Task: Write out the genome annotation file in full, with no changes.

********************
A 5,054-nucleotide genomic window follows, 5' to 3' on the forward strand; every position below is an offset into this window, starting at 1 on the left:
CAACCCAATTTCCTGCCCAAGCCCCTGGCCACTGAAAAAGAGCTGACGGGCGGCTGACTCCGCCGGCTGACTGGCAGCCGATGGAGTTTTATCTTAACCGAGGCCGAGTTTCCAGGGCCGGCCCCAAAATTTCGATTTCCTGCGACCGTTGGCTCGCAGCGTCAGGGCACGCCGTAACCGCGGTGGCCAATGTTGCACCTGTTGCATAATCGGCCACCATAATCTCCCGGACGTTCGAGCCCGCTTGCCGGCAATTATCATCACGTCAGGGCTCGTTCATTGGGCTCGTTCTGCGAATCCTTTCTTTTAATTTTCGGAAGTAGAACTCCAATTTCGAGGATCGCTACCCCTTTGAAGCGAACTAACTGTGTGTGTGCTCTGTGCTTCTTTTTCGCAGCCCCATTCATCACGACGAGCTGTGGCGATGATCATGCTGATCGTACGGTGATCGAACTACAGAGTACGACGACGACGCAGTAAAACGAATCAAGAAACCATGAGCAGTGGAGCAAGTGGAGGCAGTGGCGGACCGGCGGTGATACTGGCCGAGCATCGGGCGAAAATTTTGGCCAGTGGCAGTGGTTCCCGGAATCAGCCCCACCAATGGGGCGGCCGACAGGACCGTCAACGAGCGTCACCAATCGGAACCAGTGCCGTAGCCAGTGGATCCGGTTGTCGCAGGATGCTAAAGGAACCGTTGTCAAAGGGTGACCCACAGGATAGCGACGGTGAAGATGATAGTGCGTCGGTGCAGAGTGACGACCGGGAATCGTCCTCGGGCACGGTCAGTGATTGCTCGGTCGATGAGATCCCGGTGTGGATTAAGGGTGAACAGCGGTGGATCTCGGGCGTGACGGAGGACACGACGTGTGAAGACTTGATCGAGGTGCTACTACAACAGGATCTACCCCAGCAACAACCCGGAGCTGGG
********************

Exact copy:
A 5,054-nucleotide genomic window follows, 5' to 3' on the forward strand; every position below is an offset into this window, starting at 1 on the left:
CAACCCAATTTCCTGCCCAAGCCCCTGGCCACTGAAAAAGAGCTGACGGGCGGCTGACTCCGCCGGCTGACTGGCAGCCGATGGAGTTTTATCTTAACCGAGGCCGAGTTTCCAGGGCCGGCCCCAAAATTTCGATTTCCTGCGACCGTTGGCTCGCAGCGTCAGGGCACGCCGTAACCGCGGTGGCCAATGTTGCACCTGTTGCATAATCGGCCACCATAATCTCCCGGACGTTCGAGCCCGCTTGCCGGCAATTATCATCACGTCAGGGCTCGTTCATTGGGCTCGTTCTGCGAATCCTTTCTTTTAATTTTCGGAAGTAGAACTCCAATTTCGAGGATCGCTACCCCTTTGAAGCGAACTAACTGTGTGTGTGCTCTGTGCTTCTTTTTCGCAGCCCCATTCATCACGACGAGCTGTGGCGATGATCATGCTGATCGTACGGTGATCGAACTACAGAGTACGACGACGACGCAGTAAAACGAATCAAGAAACCATGAGCAGTGGAGCAAGTGGAGGCAGTGGCGGACCGGCGGTGATACTGGCCGAGCATCGGGCGAAAATTTTGGCCAGTGGCAGTGGTTCCCGGAATCAGCCCCACCAATGGGGCGGCCGACAGGACCGTCAACGAGCGTCACCAATCGGAACCAGTGCCGTAGCCAGTGGATCCGGTTGTCGCAGGATGCTAAAGGAACCGTTGTCAAAGGGTGACCCACAGGATAGCGACGGTGAAGATGATAGTGCGTCGGTGCAGAGTGACGACCGGGAATCGTCCTCGGGCACGGTCAGTGATTGCTCGGTCGATGAGATCCCGGTGTGGATTAAGGGTGAACAGCGGTGGATCTCGGGCGTGACGGAGGACACGACGTGTGAAGACTTGATCGAGGTGCTACTACAACAGGATCTACCCCAGCAACAACCCGGAGCTGGG